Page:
I write in their flesh, “Joy”.
I want to die.
I pray God it comes soon.
The great enemy overhead sucked the last strength and moisture from us every second of the 27 agonising days it took to walk, stumble, then crawl here. But there is no food. They lied. Someone lied.
Dorothy is lying, dying, about four feet away. The delicate veins on her swollen belly stand out clearly to my feverish gaze. Her eyes are closed. A few minutes ago I thought she had gone before me, but a fly landed on her face and I saw an eyelash twitch slightly. The insect flew off. She lives yet. In our race to the ancestral meadows, we are still side by side, mother and daughter.
I see the eyes of the white man in charge, no hope left in them. One sack of grain. Once or twice the man approaches it with a knife, then looks around as if counting us; he weeps and goes back into the hut. The sack remains uncut. I don't have the strength to care, to want, anymore.
I sense movement to my right. One of us - a young man - still has just enough strength to struggle to his knees and crawl towards something on the ground. He claws it up and crams it into his mouth. Wild dog droppings. I hear his ugly grunting and guttural noises. His eyes dart from side to side to see who is watching. The sight and the sounds make me summon my last reserves of strength and roll over. I really can't bear to watch this desperate gluttony.
Death, come soon.
Please don’t tell me I’m too weak to control simple cravings. And refrain from that trite, ‘You’ve let yourself go, dear’. My wobbling tonnage may repulse you, but I’m not thick-skinned. I still have feelings.
Hunger, for instance.
I have a yearning, aching void that no food, however lustily devoured, ever manages to quell. Solitary bingeing can melt the icing on the satisfaction cake, but install another personality at the table and tension tells. Squeeze an inebriated, extended family around it on Christmas day and bingo: you have a recipe for open hostility. They’ll howl about their rapacious appetites, yet none will really be ravaged by the gut-wrenching pangs of deprivation.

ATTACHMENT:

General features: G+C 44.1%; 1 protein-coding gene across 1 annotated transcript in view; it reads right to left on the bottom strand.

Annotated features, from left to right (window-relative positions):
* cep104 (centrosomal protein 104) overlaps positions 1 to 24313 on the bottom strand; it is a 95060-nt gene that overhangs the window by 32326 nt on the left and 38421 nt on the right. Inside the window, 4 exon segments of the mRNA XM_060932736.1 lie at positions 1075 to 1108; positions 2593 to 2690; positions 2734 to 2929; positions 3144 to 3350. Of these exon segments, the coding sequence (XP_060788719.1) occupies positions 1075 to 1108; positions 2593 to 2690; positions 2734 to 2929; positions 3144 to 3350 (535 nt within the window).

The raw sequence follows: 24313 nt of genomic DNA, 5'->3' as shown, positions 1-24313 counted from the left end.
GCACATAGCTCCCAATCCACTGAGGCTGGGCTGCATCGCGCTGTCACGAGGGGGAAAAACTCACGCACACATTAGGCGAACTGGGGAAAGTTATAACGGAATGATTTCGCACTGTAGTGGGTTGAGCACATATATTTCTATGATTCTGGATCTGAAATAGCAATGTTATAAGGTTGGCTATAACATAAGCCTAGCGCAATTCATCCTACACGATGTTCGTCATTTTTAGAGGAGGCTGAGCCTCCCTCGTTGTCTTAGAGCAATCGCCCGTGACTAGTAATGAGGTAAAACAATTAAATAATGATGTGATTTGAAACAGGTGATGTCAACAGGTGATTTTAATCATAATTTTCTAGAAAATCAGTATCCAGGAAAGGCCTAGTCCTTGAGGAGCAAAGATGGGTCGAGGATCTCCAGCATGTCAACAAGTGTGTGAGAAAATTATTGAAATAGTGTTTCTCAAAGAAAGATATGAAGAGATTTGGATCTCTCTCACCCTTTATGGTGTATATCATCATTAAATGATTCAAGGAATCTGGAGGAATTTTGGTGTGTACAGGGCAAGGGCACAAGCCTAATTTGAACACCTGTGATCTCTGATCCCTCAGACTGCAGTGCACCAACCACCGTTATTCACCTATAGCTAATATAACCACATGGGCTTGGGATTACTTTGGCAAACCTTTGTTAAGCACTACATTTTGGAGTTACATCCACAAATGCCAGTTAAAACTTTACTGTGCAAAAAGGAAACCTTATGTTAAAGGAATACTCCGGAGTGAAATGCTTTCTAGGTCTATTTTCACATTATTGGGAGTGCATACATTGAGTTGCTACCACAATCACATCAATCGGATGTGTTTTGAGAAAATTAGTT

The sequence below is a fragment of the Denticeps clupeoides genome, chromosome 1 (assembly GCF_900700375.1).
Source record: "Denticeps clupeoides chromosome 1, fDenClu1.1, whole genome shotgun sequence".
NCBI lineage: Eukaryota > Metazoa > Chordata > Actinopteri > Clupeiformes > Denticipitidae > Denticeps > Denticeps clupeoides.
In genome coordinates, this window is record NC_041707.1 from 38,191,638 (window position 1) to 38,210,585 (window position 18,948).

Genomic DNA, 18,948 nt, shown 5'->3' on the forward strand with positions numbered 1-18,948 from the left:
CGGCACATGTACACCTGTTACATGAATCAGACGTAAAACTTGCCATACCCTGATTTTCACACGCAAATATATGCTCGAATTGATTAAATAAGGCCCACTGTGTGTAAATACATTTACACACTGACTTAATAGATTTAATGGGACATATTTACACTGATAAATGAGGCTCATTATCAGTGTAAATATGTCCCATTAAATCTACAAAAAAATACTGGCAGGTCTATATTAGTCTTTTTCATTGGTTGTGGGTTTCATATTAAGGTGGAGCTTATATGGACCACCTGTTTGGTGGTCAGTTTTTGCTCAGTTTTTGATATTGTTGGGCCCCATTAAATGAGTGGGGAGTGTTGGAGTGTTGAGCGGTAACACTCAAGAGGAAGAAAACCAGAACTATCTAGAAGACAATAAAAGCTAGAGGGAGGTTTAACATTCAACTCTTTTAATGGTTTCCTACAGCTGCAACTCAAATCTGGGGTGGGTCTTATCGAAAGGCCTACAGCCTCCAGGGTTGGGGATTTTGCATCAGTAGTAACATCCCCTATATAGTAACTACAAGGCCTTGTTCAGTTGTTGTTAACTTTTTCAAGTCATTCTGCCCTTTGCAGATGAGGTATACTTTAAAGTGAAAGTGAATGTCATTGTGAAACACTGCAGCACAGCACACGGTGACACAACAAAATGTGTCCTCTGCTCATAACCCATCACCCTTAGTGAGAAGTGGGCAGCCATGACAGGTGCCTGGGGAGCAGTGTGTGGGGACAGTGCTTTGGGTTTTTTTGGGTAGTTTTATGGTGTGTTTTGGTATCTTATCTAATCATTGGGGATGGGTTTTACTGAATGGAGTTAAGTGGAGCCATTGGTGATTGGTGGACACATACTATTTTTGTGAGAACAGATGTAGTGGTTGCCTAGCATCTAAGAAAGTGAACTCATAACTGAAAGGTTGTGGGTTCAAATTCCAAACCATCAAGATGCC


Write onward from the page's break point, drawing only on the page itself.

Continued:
When the sumptuous array of Christmas dinner is unveiled shortly to ooohs and aaahs, I’m going to need to eat… well… all of it. Everybody’s. I’ll fight for it. The mood will change. They’ll be engrossed in loathing, grimacing at the grease oozing down my purple, gasping face and oh-reallying at my grunting, belching desperation. My father-in-law will ask where I learned such delicate manners. My sister will have the gall to call me a glutton! Her husband will insert some expletives and storm out, just like he flew into a rage last year when I slobbered over the parson’s nose. I, meanwhile, will revel in every mouthful, slurp gravy from my knife, devour to the bone, buzzard-style, both crispy-skinned drumsticks… then glug red wine until the Wise Men come home and Her Majesty the Queen calls me to order. Now that’s what I call Christmas.
My blancmangeing gait is not a cry for help. When I spurn your magnanimous advice you’ll yell denial. I don’t care to hear that I’m a rolling splodge of obesity. I am merely passionate about my food.
And will die because of it.